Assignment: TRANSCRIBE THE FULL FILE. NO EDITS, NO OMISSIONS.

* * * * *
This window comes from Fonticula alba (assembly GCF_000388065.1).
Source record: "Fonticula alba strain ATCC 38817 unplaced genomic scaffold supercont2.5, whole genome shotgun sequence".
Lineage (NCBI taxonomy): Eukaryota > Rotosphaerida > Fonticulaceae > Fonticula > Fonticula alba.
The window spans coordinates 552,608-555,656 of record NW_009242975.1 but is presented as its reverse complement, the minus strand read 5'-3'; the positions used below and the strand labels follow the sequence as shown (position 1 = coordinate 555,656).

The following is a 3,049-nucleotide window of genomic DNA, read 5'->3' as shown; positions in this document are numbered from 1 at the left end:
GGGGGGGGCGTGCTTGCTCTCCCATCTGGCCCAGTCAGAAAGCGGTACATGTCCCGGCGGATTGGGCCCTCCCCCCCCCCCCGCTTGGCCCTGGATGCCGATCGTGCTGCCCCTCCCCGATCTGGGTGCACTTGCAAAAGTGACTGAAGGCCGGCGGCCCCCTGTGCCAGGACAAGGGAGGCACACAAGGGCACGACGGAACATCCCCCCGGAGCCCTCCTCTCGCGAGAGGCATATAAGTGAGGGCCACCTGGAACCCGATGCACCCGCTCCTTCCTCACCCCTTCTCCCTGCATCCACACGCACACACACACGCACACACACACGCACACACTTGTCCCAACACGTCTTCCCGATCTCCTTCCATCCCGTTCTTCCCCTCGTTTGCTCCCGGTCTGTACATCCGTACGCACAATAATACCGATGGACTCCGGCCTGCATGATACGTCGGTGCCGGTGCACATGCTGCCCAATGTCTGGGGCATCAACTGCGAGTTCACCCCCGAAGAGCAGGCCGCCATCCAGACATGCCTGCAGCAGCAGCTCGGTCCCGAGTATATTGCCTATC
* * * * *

This window comes from Fonticula alba (assembly GCF_000388065.1).
Source record: "Fonticula alba strain ATCC 38817 unplaced genomic scaffold supercont2.5, whole genome shotgun sequence".
Lineage (NCBI taxonomy): Eukaryota > Rotosphaerida > Fonticulaceae > Fonticula > Fonticula alba.
The window spans coordinates 552,608-555,656 of record NW_009242975.1 but is presented as its reverse complement, the minus strand read 5'-3'; the positions used below and the strand labels follow the sequence as shown (position 1 = coordinate 555,656).

The following is a 3,049-nucleotide window of genomic DNA, read 5'->3' as shown; positions in this document are numbered from 1 at the left end:
GGGGGGGGCGTGCTTGCTCTCCCATCTGGCCCAGTCAGAAAGCGGTACATGTCCCGGCGGATTGGGCCCTCCCCCCCCCCCCGCTTGGCCCTGGATGCCGATCGTGCTGCCCCTCCCCGATCTGGGTGCACTTGCAAAAGTGACTGAAGGCCGGCGGCCCCCTGTGCCAGGACAAGGGAGGCACACAAGGGCACGACGGAACATCCCCCCGGAGCCCTCCTCTCGCGAGAGGCATATAAGTGAGGGCCACCTGGAACCCGATGCACCCGCTCCTTCCTCACCCCTTCTCCCTGCATCCACACGCACACACACACGCACACACACACGCACACACTTGTCCCAACACGTCTTCCCGATCTCCTTCCATCCCGTTCTTCCCCTCGTTTGCTCCCGGTCTGTACATCCGTACGCACAATAATACCGATGGACTCCGGCCTGCATGATACGTCGGTGCCGGTGCACATGCTGCCCAATGTCTGGGGCATCAACTGCGAGTTCACCCCCGAAGAGCAGGCCGCCATCCAGACATGCCTGCAGCAGCAGCTCGGTCCCGAGTATATTGCCTATC